Why Some State’s Stricter Laws Are Creating a Threat of Trafficking for Others
WASHINGTON, D.C., South Dakota’s laws pertaining to child sex trafficking were named some of the weakest in the nation, according to a new study by Shared Hope International. The Protected Innocence Challenge reports on the sufficiency of state laws relating to domestic minor sex trafficking. South Dakota earned 58.5 per cent and is one of only four states in the nation with a failing score. Watch livestream or attend.
The study was first conducted in 2011 and found 26 states earned failing scores. However, after four years of sweeping legislative advancements, 42 states have raised their grade. Three states, Louisiana, Tennessee and Washington, have earned “A” grades. Only nine states have not raised their grade since 2011 and California, Maine, Michigan and South Dakota are the only remaining states earning failing scores. As states strengthen laws, enabling more aggressive investigation and prosecution; traffickers may be searching for states with lower risk and greater tolerance. Growing concerns that these inactive states are at risk of attracting trafficking crimes from neighboring states with stronger laws are serious.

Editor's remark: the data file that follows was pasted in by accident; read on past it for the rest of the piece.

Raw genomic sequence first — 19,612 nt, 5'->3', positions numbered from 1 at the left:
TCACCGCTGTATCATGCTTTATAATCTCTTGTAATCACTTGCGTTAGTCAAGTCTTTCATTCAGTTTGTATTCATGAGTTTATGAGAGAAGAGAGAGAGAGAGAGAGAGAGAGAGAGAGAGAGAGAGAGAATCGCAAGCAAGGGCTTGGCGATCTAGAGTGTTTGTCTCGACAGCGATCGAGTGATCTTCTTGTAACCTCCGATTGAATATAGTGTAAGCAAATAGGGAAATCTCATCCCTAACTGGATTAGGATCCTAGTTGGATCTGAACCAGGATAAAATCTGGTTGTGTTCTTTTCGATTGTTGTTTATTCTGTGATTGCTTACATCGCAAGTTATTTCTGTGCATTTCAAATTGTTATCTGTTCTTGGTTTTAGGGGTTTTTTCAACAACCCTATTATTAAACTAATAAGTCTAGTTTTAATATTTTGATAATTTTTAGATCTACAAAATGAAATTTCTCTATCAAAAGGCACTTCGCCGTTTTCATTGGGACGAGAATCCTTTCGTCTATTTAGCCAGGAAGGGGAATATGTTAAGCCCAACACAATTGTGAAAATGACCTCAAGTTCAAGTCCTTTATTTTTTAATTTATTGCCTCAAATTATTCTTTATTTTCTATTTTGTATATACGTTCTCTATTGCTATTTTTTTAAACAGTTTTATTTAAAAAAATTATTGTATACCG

South Dakota is surrounded by fracking operations in three bordering states, contributing to an influx of transient workers in the area. Increasing the population of men who could be commercial sex consumers, compounded by weak state laws to deter the crime could entice traffickers to the region to meet the demand for this illicit business.
South Dakota has strong federal leadership under U.S. Attorney Brendan Johnson, a 2014 Shared Hope International Pathbreaker Award Recipient for his dedication to anti-trafficking efforts. U.S. Attorney Johnson has overseen the prosecution of more than 25 human trafficking cases in five years, including three life-sentences and the federal prosecution of numerous men who attempted to purchase sex from trafficking victims. His office pursued the case of United States v. Jungers through the Eighth Circuit Court of Appeals, securing the critical decision that buyers of sex acts with minors are committing crimes of sex trafficking under the federal law, upping the risk of such activity by those who drive the sex trafficking markets.
The strength of South Dakota’s ability to adequately respond to trafficking crimes is currently contingent on federal leadership, and is conditional on the continued investment and political will of federal leadership. The Protected Innocence Challenge was created to respond to this dynamic. Previously, many states also relied on federal statues to address the crime. However, a majority of trafficking crimes were not being accepted for federal prosecution, forcing states to handle the cases locally and relying on weak or insufficient laws. The Challenge addresses key legislative gaps and makes recommendations for improvement so states can strengthen laws and implement effective state response.